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An Introduction to the Suprasensory Knowledge of the World and the Vocation of Man (CW 9)

August 2019
More details
  • Publisher
  • Published
    6th August 2019
  • ISBN 9781732461338
  • Language English
  • Pages 240 pp.
  • Size 5.5" x 8.5"

Written in 1904 (CW 9)

Rudolf Steiner wrote Theosophy as an introduction to, and as a foundation for, the spiritual-scientific aspect of his life’s work.

Beginning with clear observations about the nature of our experience, the book develops insights into the qualities and interrelationships of body, soul, and spirit. The various members of the human being researched and outlined by Rudolf Steiner invite the reader to envision a multifaceted, dynamic, living picture of the human being. Questions of the role of material processes, heredity, sensation, feeling, and thinking in human life are explored directly in connection with these human members, which are given not in fixed form but in different permutations that demand flexibility in thinking.

In chapter 2, Rudolf Steiner develops a clear line of thought that leads toward a grasp of the reality of karma and reincarnation. He distinguishes between the roles of soul and spirit in the processes of karma, on the one hand, and reincarnation on the other. The role of human biography in understanding an individual’s unique place in the world is considered from a new perspective.

The third chapter describes the great journey of the human soul and spirit after death and the cosmic connections between our own individual nature and the worlds of soul and spirit. We gain insight into the various regions of the suprasensory worlds and observe how we, as human beings, interact with, evolve, and transform ourselves and one another along the path to our primal spiritual essence, from which we then fashion our future incarnations on earth.

The book concludes with indications for a path of inner moral–spiritual schooling. The exercises that Rudolf Steiner provides lead to the development of organs of perception that enable us to gain an independent experience of the realities described in the book.

The Chadwick Library Edition represents an endeavor to republish—mostly in new or thoroughly revised English translations—several written works of Rudolf Steiner. The edition is named for the late horticulturist Alan Chadwick, whose life and work has served as inspiration to the small group from which the idea originated. Our extensive experience with special bindings led to the selection—for this “trade edition” of 750 books—of a leather spine binding, cloth sides, and a light slipcase. For the hand-numbered edition (100 books), the binding is full leather with a hand-gilt top of the pages in a fine, stiff, cloth-covered slipcase. The leather is blue calfskin, and the title stamping on the spines is in genuine gold leaf. All of this is being carried out by hand at one of the finest binders, Ruggero Rigoldi.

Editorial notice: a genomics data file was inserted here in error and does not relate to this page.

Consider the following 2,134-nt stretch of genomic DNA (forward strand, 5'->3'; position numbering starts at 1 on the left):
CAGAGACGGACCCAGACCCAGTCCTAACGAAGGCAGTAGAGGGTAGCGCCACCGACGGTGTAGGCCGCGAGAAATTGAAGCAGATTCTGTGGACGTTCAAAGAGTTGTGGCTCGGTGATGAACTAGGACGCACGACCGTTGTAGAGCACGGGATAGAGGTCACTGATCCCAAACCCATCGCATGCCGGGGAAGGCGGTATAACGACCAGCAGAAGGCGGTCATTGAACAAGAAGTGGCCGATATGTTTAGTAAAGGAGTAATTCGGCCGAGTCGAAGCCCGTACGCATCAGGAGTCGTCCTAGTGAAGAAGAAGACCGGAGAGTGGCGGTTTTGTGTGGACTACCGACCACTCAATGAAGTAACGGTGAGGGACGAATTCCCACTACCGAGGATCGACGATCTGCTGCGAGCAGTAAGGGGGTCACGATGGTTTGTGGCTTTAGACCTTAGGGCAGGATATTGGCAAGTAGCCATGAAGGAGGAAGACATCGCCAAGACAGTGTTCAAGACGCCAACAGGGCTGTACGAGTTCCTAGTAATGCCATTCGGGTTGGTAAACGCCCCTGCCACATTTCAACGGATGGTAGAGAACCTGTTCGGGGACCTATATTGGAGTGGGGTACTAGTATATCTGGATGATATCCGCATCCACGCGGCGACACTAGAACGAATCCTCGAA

Theosophy is a translation of «Theosophie, Einführung in übersinnliche Welterkenntnis und Menschenbestimmung» (GA 9). 

Read more about the Chadwick Library Edition at

Rudolf Steiner

Rudolf Steiner (b. Rudolf Joseph Lorenz Steiner, 1861–1925) was born in the small village of Kraljevec, Austro-Hungarian Empire (now in Croatia), where he grew up. As a young man, he lived in Weimar and Berlin, where he became a well-published scientific, literary, and philosophical scholar, known especially for his work with Goethe’s scientific writings. At the beginning of the twentieth century, he began to develop his early philosophical principles into an approach to systematic research into psychological and spiritual phenomena. Formally beginning his spiritual teaching career under the auspices of the Theosophical Society, Steiner came to use the term Anthroposophy (and spiritual science) for his philosophy, spiritual research, and findings. The influence of Steiner’s multifaceted genius has led to innovative and holistic approaches in medicine, various therapies, philosophy, religious renewal, Waldorf education, education for special needs, threefold economics, biodynamic agriculture, Goethean science, architecture, and the arts of drama, speech, and eurythmy. In 1924, Rudolf Steiner founded the General Anthroposophical Society, which today has branches throughout the world. He died in Dornach, Switzerland.